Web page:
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Ancient 'Terror Bird' Used Powerful Beak to Jab Like Boxer

Posted on 27. September, 2010.

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The ancient "terror bird" Andalgalornis could not fly, but it used its unusually large, rigid skull - coupled with a hawk-like hooked beak – to fight like a boxer.

According to a study published 18 August  2010, in the journal PLoS ONE, the agile creature repeatedly attacked and retreated, landing well-targeted, hatchet-like jabs to take down its prey. The study is the first detailed look at the predatory style of a member of an extinct group of large, flightless birds known scientifically as Phorusrhacids but popularly labelled "terror birds" because of their fearsome skull and often imposing size.

Terror birds evolved about 60 million years ago in isolation in South America, an island continent until the last few million years, radiating into about 18 known species ranging in size up to more than 2 metres). Little was known about their habits since they have no close analogs among modern-day birds.

The multinational team of scientists used CT scanning and advanced engineering methods to study the e form, function and predatory behaviour of a terror bird, Andalgalornis. "No one has ever attempted such a comprehensive biomechanical analysis of a terror bird," says study lead author Federico Degrange of the Museo de La Plata/CONICET in Argentina. "We need to figure out the ecological role these amazing birds played if we really want to understand how the unusual ecosystems of South America evolved over the past 60 million years."

Andalgalornis lived in northwestern Argentina about six million years ago. It was a mid-sized terror bird, standing about 1.4 metres tall and weighing in at a fleet-footed 40 kg. Like all terror birds, its skull was relatively large (37 centimetres) with a deep narrow bill armed with a powerful, hawk-like hook.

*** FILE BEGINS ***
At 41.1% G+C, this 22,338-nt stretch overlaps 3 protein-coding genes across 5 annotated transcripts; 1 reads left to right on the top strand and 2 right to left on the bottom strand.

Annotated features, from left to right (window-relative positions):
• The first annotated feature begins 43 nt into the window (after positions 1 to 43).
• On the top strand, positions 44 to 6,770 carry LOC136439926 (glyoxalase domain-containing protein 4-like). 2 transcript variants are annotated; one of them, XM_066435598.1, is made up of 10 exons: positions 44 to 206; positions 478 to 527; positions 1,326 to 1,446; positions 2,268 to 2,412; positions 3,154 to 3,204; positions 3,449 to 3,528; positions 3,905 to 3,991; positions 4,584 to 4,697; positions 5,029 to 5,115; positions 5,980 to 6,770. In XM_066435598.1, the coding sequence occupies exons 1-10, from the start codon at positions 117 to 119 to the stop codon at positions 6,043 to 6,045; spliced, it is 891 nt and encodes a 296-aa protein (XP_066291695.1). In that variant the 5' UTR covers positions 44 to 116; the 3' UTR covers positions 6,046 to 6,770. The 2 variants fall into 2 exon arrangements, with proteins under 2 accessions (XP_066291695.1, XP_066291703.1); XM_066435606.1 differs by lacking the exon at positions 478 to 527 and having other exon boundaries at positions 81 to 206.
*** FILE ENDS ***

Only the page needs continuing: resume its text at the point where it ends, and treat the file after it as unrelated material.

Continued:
Paper co-author Lawrence Witmer of the Ohio University College of Osteopathic Medicine, USA, ran a complete skull of Andalgalornis through a CT scanner. The scans revealed that Andalgalornis was unlike other birds because it had evolved a highly rigid skull. "Birds generally have skulls with lots of mobility between the bones, which allows them to have light but strong skulls," said Witmer. "But we found that Andalgalornis had turned these mobile joints into rigid beams. This guy had a strong skull, particularly in the fore-aft direction, despite having a curiously hollow beak." The evolution of this large and rigid bony weapon was presumably linked to the loss of flight in terror birds, as well as to their sometimes gigantic sizes.

From the CT scans, Stephen Wroe, director of the Computational Biomechanics Research Group at the University of New South Wales, Australia, assembled sophisticated 3-D models of the terror bird and two living species for comparison (an eagle, and the terror bird's closest living relative, the seriema).
The models were used to simulate and compare the biomechanics of biting straight down (as in a killing bite), pulling back with its neck (as in dismembering prey) and shaking the skull from side to side (as in thrashing smaller animals, or when dealing with larger struggling prey).

The simulations supported the CT-based anatomical results. "Relative to the other birds considered in the study, the terror bird was well-adapted to drive the beak in and pull back with that wickedly recurved tip of the beak," says Wroe.

The study also looked at how hard a bite Andalgalornis could deliver. To examine bite force in birds in general, they worked with zookeepers at the La Plata Zoo to get a seriema and an eagle to chomp down on their bite meter. "We discovered that the bite force of Andalgalornis was a little lower than we expected, and weaker than the bite of many carnivorous mammals of about the same size," Degrange says. "Andalgalornis may have compensated for this weaker bite by using its powerful neck muscles to drive its strong skull into prey like an axe."

The team's results give new insight into the lifestyle of a unique avian predator. Its skull, though strong vertically, was weak from side to side; its hollow beak was in danger of catastrophic fracture if Andalgalornis grappled too vigorously with large struggling prey. Instead, the study shows that the terror bird engaged in a repeated attack-and-retreat strategy with well-targeted, hatchet-like jabs.

Once killed, the prey would have been ripped into bite-sized morsels by the powerful neck pulling the head straight back or, if possible, swallowed whole.

The complete article can be found in PLoS ONE, 18 August 2010 10.1371/journal.pone.0011856.

In picture: The terror bird Andalgalomis, an extinct flightless bird found as a fossil in Argentina. Photo courtesy of Witmer Lab.

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